Former UK Prime Minister Tony Blair has accused western nations of abandoning Afghanistan and described the withdrawal from the country as "unnecessary" and "dangerous".
"The abandonment of Afghanistan and its people is tragic, dangerous, unnecessary, not in their interests and not in ours," he stated in an article published on Saturday for the Tony Blair Institute for Global Change.
"The world is now uncertain of where the West stands because it is so obvious that the decision to withdraw from Afghanistan in this way was driven not by grand strategy but by politics".
In a wide-ranging article, Mr Blair said the troop withdrawal was a major strategic error and asked if it represented an "epoch-changing retreat".
He also attacked political calculations made in Washington which brought the conflict to such a humiliating conclusion.
"We didn't need to do it. We chose to do it. We did it in obedience to an imbecilic political slogan about ending 'the forever wars'", he added.
In addition, he said the withdrawal would leave extremist groups around the world "cheering" and would embolden states such as Iran and Russia.
"Russia, China and Iran will see and take advantage. Anyone given commitments by Western Leaders will understandably regard them as unstable currency."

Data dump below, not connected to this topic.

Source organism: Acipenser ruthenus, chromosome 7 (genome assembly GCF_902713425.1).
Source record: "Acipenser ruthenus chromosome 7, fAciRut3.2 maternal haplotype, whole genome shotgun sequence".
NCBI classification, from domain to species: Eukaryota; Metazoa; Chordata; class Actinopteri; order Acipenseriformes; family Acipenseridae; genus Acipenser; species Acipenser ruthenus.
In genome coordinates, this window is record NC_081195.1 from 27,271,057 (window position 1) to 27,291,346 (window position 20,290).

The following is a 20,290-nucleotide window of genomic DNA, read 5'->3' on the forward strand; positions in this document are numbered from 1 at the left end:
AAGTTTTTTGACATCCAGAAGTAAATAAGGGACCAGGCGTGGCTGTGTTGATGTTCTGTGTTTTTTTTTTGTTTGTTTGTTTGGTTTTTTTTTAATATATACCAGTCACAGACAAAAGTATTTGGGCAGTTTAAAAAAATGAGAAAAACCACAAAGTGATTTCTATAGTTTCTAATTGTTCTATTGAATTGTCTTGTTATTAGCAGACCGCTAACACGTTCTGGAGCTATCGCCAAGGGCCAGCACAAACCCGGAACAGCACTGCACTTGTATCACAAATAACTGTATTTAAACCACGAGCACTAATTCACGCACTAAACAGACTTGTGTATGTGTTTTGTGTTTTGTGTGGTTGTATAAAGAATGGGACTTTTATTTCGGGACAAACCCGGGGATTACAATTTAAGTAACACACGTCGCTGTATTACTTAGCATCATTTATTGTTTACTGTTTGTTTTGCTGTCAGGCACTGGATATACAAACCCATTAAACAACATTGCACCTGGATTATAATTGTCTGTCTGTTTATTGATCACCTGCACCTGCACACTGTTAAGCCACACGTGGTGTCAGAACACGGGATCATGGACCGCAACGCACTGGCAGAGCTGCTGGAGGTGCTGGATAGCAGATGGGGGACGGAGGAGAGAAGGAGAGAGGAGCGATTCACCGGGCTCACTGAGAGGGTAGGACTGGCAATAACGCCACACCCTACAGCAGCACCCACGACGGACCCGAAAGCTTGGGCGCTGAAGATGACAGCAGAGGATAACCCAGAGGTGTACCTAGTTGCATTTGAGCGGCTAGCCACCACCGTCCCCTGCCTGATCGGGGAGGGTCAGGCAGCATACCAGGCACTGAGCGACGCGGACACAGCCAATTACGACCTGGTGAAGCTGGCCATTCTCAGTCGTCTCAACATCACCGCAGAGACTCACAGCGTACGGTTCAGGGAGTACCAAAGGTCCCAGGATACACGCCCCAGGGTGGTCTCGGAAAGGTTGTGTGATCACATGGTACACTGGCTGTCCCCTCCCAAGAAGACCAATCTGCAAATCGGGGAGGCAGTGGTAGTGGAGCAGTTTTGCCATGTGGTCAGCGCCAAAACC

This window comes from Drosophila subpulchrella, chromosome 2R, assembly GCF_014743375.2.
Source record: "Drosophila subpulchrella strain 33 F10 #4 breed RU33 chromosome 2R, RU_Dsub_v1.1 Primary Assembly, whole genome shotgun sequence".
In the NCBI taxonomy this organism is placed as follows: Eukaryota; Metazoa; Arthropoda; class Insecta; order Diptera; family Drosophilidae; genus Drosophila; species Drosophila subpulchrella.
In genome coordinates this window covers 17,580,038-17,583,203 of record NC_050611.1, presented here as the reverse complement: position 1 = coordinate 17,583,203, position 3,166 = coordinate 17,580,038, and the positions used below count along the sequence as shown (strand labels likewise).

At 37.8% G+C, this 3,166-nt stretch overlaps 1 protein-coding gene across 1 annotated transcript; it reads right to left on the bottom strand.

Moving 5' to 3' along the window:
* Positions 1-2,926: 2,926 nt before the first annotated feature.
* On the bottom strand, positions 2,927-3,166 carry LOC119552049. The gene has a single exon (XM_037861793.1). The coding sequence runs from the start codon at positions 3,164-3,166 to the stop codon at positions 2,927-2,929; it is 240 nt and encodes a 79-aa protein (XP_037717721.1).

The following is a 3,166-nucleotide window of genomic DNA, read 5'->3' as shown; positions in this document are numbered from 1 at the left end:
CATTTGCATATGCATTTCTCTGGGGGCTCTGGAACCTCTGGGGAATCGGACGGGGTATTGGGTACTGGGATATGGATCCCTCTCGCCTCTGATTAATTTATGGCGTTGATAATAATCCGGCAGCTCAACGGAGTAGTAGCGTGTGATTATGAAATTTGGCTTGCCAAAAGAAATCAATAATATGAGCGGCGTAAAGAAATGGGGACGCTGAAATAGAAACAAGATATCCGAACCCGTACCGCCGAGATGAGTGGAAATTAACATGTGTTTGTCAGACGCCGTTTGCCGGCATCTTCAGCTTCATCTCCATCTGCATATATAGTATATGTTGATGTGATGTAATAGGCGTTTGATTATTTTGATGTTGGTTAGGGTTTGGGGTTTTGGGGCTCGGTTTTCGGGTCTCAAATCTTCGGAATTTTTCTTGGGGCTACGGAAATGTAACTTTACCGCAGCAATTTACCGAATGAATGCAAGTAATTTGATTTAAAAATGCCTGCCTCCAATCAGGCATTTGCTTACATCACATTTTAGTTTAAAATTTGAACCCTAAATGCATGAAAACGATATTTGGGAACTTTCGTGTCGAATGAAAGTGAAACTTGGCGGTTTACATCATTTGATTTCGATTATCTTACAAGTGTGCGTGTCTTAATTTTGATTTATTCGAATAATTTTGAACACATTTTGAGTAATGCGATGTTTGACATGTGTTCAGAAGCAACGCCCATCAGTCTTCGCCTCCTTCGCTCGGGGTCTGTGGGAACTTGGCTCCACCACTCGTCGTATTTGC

Mr Blair, who was in power between 1997 and 2007, brought Britain to war in Afghanistan following the 9/11 attacks.
However, military interventions in Iraq and Afghanistan as part of George W Bush's so-called war on terror came at a political cost and affected Mr Blair's popularity at home.
"There is no doubt that in the years that followed we made mistakes, some serious. But the reaction to our mistakes has been, unfortunately, further mistakes", he says in the article.
"Today we are in a mood that seems to regard the bringing of democracy as a utopian delusion and intervention, virtually of any sort, as a fool’s errand."
He also called for a strategic rethink of how the West addresses "radical Islam" while launching a limited defence of Western interventionism.
"We have learnt the perils of intervention in the way we intervened in Afghanistan, Iraq and indeed Libya. But non intervention is also policy with consequence," Mr Blair stated.
"What is absurd is to believe the choice is between what we did in the first decade after 9/11 and the retreat we are witnessing now."